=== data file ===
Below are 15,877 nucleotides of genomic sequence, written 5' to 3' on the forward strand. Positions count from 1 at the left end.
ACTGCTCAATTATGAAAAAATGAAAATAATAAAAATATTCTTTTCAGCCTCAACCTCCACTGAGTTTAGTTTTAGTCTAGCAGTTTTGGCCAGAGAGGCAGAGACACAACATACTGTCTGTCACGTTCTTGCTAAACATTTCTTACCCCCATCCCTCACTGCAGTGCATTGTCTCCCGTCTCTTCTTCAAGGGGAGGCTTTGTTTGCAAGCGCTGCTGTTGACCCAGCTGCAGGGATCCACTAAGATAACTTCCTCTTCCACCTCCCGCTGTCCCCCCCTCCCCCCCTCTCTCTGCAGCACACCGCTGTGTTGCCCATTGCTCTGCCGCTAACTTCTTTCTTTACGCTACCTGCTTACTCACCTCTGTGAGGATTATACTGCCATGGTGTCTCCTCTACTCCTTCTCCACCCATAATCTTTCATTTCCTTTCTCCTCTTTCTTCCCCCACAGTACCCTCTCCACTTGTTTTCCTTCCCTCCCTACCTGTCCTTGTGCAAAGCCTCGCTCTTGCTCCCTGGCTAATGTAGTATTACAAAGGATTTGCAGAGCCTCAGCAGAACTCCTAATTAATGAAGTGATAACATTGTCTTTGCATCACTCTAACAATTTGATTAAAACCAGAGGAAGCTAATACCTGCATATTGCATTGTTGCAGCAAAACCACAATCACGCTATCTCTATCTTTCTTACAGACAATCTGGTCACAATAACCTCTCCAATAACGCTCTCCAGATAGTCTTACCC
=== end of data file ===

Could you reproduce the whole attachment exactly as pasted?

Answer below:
Below are 15,877 nucleotides of genomic sequence, written 5' to 3' on the forward strand. Positions count from 1 at the left end.
ACTGCTCAATTATGAAAAAATGAAAATAATAAAAATATTCTTTTCAGCCTCAACCTCCACTGAGTTTAGTTTTAGTCTAGCAGTTTTGGCCAGAGAGGCAGAGACACAACATACTGTCTGTCACGTTCTTGCTAAACATTTCTTACCCCCATCCCTCACTGCAGTGCATTGTCTCCCGTCTCTTCTTCAAGGGGAGGCTTTGTTTGCAAGCGCTGCTGTTGACCCAGCTGCAGGGATCCACTAAGATAACTTCCTCTTCCACCTCCCGCTGTCCCCCCCTCCCCCCCTCTCTCTGCAGCACACCGCTGTGTTGCCCATTGCTCTGCCGCTAACTTCTTTCTTTACGCTACCTGCTTACTCACCTCTGTGAGGATTATACTGCCATGGTGTCTCCTCTACTCCTTCTCCACCCATAATCTTTCATTTCCTTTCTCCTCTTTCTTCCCCCACAGTACCCTCTCCACTTGTTTTCCTTCCCTCCCTACCTGTCCTTGTGCAAAGCCTCGCTCTTGCTCCCTGGCTAATGTAGTATTACAAAGGATTTGCAGAGCCTCAGCAGAACTCCTAATTAATGAAGTGATAACATTGTCTTTGCATCACTCTAACAATTTGATTAAAACCAGAGGAAGCTAATACCTGCATATTGCATTGTTGCAGCAAAACCACAATCACGCTATCTCTATCTTTCTTACAGACAATCTGGTCACAATAACCTCTCCAATAACGCTCTCCAGATAGTCTTACCC